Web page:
I would be a hypocrite to say that I have never bought water. I have even splurged $10 at a club for what seemed to be a miniature sample of Perrier, which I thought was one of the most expensive up until last weekend. But this is too far.
So who will we blame for this scandal? Is it Duncan McFie who started bottling King Island water, in Tasmania called Cloud Juice and sells it for $21 for 750mls. Or Michael Johnstone, who found, under his Jam factory, a "pure confined aquifer" which is apparently the best water you can find. That is if you can afford $68 for 750mls. Volcanic water from New Zealand will set you back $48.
The $91 bottle is Bling H20, wich comes in a frosted-glass bottle with Swarovsky crystals applied by hand. Launched by Kevin G. Boyd, a Hollywood producer. Apparently its for the luxury consumer.
Should we point the finger at the consumer then? They guy who orders a $300 bottle of champagne and it stupid enough to buy water for almost a third of that. Considering that Bling H20 came in at a pitiful 22nd place in a blind taste test run by Decanter, the wine connoisseur's magazine its the most ridiculous way to spend almost $100, no matter how many of them you have! Tap water came in at number 3.
Do we blame the overindulgent nature that we have acquired? The instant gratification society we live in and the constant urge to have something better than the next person. More, better. Overpriced.
In retrospect, its just water. What do we say to our ancestors who would walk for days trying to find water? Who do we answer to when we have proof that this is our sole survival tool and we have bottled it and sold it to the highest bidder?
How do we accept this behavior and call it luxury? The most basic item to our survival and we have reduced its magnificence to the most lowest of those items: a commodity.
I will opt out and spend on a pretty bottle and fill it with tap water!
Thanks for reading!
Some samples but too expensive to share
The bottle is pretty tho!
Deep Sea water... Salty water?
NZ's 420 Volcanic @$48
Made here in Australia @$21
From a small town in England behind landfill @$68
Retrieved from melted ice in British Columbia's coastal glacial range. @$34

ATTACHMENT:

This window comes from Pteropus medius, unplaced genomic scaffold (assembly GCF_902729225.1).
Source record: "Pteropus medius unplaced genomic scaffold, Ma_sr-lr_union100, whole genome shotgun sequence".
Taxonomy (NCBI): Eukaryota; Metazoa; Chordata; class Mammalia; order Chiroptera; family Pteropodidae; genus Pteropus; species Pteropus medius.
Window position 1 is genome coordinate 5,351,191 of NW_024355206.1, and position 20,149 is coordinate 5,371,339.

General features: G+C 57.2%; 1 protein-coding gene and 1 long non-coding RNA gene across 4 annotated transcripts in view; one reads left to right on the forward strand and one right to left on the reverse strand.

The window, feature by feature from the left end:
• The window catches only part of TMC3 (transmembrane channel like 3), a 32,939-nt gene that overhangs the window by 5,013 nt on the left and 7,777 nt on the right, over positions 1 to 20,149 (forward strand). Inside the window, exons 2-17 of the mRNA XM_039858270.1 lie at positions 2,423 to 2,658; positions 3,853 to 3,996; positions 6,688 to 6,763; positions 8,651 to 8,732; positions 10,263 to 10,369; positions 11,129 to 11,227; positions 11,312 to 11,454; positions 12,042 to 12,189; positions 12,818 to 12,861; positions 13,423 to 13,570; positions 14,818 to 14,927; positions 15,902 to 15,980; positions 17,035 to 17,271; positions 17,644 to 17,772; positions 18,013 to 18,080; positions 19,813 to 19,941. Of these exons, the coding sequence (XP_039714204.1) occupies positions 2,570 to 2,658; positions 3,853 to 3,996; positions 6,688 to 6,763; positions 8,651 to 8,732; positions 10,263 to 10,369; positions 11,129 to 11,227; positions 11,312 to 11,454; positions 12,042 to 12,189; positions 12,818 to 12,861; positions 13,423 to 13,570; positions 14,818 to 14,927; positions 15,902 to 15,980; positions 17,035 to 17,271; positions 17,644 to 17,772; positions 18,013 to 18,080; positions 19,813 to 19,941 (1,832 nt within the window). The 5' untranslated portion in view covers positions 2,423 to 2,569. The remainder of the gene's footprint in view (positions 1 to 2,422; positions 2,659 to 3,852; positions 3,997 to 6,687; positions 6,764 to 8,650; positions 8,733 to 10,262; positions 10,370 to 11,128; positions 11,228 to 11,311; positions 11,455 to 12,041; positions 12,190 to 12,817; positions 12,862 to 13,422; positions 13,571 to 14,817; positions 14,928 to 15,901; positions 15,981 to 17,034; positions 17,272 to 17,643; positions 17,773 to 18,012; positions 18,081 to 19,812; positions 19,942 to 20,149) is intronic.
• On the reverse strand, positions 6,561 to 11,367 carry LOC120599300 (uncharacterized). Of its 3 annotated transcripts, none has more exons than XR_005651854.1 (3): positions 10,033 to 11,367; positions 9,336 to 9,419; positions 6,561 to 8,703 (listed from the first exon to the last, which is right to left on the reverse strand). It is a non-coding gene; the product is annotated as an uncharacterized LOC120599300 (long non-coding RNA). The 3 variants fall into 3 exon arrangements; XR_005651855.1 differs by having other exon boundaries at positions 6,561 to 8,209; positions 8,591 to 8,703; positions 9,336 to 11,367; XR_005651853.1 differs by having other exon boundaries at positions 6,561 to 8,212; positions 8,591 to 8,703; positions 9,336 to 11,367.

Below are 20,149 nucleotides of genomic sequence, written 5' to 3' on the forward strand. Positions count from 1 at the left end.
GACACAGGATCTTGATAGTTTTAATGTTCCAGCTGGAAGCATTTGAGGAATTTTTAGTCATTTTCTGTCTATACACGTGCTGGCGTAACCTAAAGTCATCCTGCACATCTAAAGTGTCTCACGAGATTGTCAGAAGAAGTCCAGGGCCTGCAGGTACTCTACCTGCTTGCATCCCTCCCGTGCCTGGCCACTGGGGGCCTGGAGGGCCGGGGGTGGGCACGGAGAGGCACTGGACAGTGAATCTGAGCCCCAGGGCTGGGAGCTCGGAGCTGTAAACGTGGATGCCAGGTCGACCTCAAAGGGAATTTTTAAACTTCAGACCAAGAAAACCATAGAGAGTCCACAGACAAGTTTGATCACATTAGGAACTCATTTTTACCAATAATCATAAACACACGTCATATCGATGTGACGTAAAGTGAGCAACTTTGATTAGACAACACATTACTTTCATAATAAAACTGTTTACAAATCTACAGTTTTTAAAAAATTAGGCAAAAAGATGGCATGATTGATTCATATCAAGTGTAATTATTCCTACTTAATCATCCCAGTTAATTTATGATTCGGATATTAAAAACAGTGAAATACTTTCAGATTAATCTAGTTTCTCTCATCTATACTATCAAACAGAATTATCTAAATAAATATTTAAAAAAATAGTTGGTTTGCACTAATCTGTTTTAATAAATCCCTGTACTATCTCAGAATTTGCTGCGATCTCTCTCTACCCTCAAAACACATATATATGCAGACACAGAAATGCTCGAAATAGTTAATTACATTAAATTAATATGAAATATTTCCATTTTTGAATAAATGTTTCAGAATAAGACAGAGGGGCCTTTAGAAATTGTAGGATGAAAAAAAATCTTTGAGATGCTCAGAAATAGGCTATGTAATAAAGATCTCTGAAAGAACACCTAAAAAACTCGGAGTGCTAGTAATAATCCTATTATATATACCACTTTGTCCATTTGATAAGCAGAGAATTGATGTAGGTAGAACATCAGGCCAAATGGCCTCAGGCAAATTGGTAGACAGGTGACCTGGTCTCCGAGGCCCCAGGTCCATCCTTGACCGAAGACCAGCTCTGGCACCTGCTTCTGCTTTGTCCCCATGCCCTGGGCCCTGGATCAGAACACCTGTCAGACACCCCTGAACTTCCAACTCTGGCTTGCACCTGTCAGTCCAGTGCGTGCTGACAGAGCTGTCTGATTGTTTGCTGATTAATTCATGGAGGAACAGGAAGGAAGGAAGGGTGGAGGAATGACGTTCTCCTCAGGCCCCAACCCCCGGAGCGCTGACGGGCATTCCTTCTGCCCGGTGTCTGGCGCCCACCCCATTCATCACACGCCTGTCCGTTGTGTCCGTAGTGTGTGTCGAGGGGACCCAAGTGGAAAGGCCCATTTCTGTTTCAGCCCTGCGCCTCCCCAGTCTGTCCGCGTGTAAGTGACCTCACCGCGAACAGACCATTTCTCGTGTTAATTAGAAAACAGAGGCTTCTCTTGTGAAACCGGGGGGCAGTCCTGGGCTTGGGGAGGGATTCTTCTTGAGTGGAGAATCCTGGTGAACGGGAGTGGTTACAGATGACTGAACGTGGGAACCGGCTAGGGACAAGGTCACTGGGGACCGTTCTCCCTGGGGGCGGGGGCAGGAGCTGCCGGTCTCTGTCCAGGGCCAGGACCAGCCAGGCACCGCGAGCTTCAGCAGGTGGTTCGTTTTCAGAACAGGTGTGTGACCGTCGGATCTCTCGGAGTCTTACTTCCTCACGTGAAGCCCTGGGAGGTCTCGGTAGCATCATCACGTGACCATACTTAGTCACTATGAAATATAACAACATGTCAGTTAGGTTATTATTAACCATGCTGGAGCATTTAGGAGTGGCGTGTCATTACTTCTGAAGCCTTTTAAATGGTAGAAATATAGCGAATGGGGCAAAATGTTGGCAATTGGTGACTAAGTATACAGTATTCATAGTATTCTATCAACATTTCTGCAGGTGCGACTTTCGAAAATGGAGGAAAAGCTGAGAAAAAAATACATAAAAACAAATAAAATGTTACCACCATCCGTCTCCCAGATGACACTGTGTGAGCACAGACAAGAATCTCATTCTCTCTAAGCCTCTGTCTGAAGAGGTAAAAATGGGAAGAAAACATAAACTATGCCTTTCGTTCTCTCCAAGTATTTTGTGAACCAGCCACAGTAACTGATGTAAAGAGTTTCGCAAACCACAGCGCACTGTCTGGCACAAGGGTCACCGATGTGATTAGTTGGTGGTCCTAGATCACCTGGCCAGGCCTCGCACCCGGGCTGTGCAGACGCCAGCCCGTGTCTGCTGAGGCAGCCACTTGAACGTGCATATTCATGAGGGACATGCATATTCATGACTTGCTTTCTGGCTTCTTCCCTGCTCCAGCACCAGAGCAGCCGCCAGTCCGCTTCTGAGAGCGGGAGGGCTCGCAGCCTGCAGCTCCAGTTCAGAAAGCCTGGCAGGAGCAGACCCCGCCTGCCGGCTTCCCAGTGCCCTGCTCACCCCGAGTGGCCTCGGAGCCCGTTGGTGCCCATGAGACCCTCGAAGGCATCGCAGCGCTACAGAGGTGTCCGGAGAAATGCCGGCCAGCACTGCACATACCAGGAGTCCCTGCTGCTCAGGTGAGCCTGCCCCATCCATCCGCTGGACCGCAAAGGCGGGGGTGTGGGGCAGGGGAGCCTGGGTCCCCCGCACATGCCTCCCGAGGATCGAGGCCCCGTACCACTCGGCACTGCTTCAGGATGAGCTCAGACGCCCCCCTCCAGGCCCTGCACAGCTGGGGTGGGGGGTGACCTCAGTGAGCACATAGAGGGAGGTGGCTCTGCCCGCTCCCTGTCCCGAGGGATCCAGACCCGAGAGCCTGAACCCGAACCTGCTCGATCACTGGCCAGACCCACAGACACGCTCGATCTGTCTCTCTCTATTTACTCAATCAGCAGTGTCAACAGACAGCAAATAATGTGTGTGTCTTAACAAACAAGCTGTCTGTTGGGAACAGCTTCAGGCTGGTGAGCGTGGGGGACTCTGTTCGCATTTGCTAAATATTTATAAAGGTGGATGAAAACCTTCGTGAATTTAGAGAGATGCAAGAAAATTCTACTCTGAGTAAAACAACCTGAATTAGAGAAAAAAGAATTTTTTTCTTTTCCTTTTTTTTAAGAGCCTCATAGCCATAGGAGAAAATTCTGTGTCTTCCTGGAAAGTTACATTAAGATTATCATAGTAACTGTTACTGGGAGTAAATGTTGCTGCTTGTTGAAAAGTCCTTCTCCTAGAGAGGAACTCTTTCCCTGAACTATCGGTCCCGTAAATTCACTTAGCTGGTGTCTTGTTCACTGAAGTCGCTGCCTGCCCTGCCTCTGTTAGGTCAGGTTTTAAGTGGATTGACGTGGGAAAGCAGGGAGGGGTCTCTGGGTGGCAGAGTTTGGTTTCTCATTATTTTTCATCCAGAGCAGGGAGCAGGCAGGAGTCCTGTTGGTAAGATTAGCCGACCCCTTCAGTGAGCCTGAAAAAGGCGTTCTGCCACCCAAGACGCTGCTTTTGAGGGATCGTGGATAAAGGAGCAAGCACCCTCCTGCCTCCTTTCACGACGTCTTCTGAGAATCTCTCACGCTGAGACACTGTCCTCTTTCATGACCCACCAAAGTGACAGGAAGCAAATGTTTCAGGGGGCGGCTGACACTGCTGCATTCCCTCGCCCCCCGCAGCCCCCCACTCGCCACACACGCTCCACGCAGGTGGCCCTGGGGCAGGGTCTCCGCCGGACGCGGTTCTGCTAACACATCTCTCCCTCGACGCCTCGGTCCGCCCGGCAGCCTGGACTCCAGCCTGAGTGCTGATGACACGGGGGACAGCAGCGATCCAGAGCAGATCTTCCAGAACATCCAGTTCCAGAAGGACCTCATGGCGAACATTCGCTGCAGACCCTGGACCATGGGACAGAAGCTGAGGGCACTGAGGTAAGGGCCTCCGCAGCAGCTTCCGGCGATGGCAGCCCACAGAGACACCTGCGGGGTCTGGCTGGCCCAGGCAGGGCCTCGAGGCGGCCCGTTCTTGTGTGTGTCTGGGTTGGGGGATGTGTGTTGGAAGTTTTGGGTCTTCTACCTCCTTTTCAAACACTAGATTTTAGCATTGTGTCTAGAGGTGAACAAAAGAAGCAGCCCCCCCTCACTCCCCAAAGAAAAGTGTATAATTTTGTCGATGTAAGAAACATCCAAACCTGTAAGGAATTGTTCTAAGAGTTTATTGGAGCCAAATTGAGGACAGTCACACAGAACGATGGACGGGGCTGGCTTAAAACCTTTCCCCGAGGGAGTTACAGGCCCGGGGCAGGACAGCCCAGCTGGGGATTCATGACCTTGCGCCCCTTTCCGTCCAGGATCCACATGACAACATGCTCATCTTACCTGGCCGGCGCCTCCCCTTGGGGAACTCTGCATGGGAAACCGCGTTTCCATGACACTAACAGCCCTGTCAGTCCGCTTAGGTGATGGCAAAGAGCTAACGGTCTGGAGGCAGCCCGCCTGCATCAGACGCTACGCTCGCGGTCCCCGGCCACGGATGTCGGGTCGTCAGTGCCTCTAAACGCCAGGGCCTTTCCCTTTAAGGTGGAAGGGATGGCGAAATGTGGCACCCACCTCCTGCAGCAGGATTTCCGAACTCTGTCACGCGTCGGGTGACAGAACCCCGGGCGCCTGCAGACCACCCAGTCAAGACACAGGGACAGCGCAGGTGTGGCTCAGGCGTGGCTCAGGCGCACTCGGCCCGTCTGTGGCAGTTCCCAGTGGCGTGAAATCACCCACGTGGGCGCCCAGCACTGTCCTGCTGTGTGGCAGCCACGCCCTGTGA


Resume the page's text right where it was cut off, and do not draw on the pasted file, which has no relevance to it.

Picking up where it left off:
Tuesday, January 22, 2008
Recently, on a trip up the road to the beach (i exaggerate, I did drive) I was sitting inside my sun shelter enjoying a mate (no, not a friend... a Mah-Teh) with mum and suddenly out pops another sun shelter... RIGHT NEXT TO OURS... HUH??
So, I asked myself: How close is too close? I stood up to see whether I had missed the millions of people packing the beach that morning since there obviously was no more room left on the sand than the timidly small tight space between my tent and the other party's. Which was about 10 feet away. And to my disbelief, and sudden revelation I saw that there was about 100+ meters of beach left to the other side...
We are a family of Three and we take to the beach a car full including shelter, chairs, bags, food, water, inflatable toys (of the "beach" kind) boogie boards... list is endless. This was a family of five, so you can imagine the amount of things they had.
I believe the whole family was mute and blind, given that they could not see the miles of empty beach left in front of them or hear me make a comment in regards to the endless amount of sand left.
Not only did they plonk their belongings in front of our tent, but also managed to be touching with the other shelter, who where two families with young children (who we all know need all the room that can get)
They're disregard for public places was incredibly incredible... and even tho you are thinking I am making a huge deal out of this, I tell you, I am not. They put all their belongings into possition and went for a swim. Then we had to put of with a 7 yo brat who wouldnt stop crying about not getting her way with the waves. I know all the details, they were so close it was like having them inside out shelter... I have proof!
So, I ask you again: How close is too close?
Is it ok to set up camp in the neigbouring site when there is 97% of the beach left?
Is it ok to scatter your beach gear around your tent where there is no room? No
Should you be allowed to go to the beach if you cannot discern between full and empty, too little too much?